The Star-Studded Benefit Gala Celebrated 50 Years Of Hip-Hop, The Genre’s Global Impact And Honored Some Of Those Who Have Made Significant Contributions To The Industry.
By Melissa Noel
“They never thought that hip-hop would take it this far.” That famous line from the Notorious BIG’s 90’s classic song “Juicy” was met with cheers each time it was said on Thursday night during “50 Years of Hip Hop: NYC to the World,” the inaugural benefit gala of The Universal Hip Hop Museum (UHHM).
The message in that line and its magnitude reverberated throughout the packed room at the elegant Cipriani in Manhattan as hundreds gathered to celebrate 50 years of hip hop, the genre’s global impact, and to honor some of those who have made key contributions to the industry.
Hip-hop greats like Kurtis Blow, Doug E. Fresh, Talib Kweli, Easy A.D. of The Cold Crush Brothers, and Treach of Naughty By Nature came out to support the UHHM on its big night.
As guests entered the space, signature aspects of hip-hop culture touched every part of the experience, from a large model re-creation of 1520 Sedgwick Avenue to an artfully curated cocktail reception where videos from iconic hip-hop songs were projected on the walls, to exhibits featuring hip-hop memorabilia from pioneers including Kool Herc, LL Cool J and Run DMC as well as rose adorned tables with golden centerpieces of basketball hoops, record players and sneakers.
Author and professor Dr. Michael Eric Dyson opened the evening’s program. As someone who has written several books on hip-hop culture, Dyson reflected on how far the genre has evolved since its 1973 founding.
“Did you ever think with the downturn of the economy, with the post-industrial urban collapse, with the Bronx being bombed and Brooklyn going its way that New York would be the epicenter of another renaissance, a new Langston Hughes, a new set of poets?” Dyson asked his audience. “These young people were demonized by society because they didn’t possess a degree, but they had a profound degree of intelligence.”
Executive director of UHHM, Rocky Bucano, shared his gratitude for the support of the inaugural gala as well as the importance of it and those being honored.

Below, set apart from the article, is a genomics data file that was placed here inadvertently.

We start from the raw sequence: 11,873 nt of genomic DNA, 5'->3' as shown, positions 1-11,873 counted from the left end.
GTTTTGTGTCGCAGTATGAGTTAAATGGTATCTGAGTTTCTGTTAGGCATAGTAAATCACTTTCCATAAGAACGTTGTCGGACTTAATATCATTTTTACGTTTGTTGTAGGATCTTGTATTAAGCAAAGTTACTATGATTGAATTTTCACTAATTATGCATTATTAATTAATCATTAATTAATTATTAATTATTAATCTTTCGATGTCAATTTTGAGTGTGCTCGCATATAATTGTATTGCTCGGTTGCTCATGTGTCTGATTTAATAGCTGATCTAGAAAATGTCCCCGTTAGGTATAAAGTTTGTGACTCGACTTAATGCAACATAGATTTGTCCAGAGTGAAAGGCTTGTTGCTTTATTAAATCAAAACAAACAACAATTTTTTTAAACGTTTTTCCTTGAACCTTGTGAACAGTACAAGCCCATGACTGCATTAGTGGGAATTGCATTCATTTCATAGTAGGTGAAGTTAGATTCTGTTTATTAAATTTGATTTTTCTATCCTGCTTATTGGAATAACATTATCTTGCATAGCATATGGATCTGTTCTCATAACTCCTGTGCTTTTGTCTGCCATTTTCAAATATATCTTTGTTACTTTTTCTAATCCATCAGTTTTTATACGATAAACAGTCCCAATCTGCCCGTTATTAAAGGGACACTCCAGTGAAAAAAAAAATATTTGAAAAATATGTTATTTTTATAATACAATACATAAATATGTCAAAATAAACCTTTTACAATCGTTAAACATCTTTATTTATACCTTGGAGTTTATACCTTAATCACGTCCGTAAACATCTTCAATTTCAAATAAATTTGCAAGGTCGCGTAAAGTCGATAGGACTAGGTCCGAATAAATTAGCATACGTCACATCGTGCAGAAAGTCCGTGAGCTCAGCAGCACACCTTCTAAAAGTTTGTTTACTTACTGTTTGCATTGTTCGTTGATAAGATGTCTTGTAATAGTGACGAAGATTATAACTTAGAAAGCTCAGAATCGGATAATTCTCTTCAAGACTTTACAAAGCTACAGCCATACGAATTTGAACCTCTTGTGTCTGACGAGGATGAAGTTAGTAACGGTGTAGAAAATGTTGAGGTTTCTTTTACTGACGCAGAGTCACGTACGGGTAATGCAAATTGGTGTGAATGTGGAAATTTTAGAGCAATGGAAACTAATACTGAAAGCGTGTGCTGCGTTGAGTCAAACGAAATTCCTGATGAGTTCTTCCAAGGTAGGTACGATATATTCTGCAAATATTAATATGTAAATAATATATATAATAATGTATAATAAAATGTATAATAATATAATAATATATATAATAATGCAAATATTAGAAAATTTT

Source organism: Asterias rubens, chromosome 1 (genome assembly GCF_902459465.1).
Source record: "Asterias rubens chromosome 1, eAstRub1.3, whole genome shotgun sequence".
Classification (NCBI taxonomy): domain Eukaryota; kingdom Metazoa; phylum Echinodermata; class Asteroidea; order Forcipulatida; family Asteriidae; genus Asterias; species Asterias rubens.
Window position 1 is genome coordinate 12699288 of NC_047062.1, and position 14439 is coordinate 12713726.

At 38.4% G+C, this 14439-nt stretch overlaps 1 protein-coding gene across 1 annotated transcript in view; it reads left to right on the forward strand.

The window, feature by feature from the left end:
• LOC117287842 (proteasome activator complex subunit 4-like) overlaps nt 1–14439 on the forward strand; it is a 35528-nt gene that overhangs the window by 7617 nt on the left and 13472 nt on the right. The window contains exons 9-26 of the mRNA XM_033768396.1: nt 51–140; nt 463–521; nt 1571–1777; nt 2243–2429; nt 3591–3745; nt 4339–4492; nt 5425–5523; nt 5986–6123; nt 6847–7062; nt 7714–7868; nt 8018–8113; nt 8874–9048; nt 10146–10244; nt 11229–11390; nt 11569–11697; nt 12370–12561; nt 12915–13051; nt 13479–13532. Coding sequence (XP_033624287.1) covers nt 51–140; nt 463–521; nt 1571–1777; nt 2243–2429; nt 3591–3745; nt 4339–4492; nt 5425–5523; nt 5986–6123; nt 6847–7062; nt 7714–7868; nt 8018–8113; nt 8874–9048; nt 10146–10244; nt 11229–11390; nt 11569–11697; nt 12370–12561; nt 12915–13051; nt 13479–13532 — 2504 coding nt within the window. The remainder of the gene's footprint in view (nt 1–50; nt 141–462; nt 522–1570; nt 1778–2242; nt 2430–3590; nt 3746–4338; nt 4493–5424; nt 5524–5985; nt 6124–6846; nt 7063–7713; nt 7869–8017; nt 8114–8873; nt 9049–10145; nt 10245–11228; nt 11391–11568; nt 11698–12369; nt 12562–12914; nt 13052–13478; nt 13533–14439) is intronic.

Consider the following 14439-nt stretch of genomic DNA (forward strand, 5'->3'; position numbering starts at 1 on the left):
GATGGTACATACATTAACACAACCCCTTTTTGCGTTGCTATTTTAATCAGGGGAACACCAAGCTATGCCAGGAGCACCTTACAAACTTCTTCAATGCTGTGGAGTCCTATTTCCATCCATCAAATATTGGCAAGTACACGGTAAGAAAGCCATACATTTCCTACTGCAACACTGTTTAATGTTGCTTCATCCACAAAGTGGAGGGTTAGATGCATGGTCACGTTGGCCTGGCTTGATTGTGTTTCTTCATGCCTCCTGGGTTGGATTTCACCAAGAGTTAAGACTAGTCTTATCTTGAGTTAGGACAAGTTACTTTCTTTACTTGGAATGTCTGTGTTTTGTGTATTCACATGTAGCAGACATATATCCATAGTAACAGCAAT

“Tonight, we come together not only as enthusiasts of music but as a united community celebrating a culture that transcends borders, languages, and backgrounds,” Bucano said. “The Universal Hip Hop Museum’s inaugural gala is a platform to honor those who have shaped hip-hop’s journey and to forge connections that will carry its legacy into the future,” he added.
Anchored in the birthplace of Hip Hop culture, the Universal Hip Hop Museum broke ground in the Bronx in 2021. It is described as a place where audiences, artists, and technology converge and create educational and entertainment experiences. With a slated soft 2024 opening and grand opening in 2025, the aim of the UHHM is to “celebrate and preserve the history of local and global Hip Hop music and culture past, present, and future.”
Among the UMMH Black tie gala honorees were Sylvia Rhone, CEO of Epic Records, Lisa Gomez, CEO of L&M Partners, DJ Derrick “D-Nice” Jones, Microsoft President Brad Smith, and Senate Majority Leader Charles Schumer. Schumer, a longtime Democratic New York senator, worked to secure the UHHM with $5 million in funding to support its construction and opening.
“Hip Hop changes lives, and Hip Hop saves lives,” said Bucano.
The evening ended with a surprise performance by De La Soul, which got everyone in the audience on their feet. A soft opening of the Universal Hip-Hop Museum is scheduled for late 2024, followed by a grand opening in spring 2025. A joint venture between Gomez and L&M Developers, the 53,000-square-foot building will include unprecedented exhibitions and artifacts, two theaters, affordable housing, and a restaurant.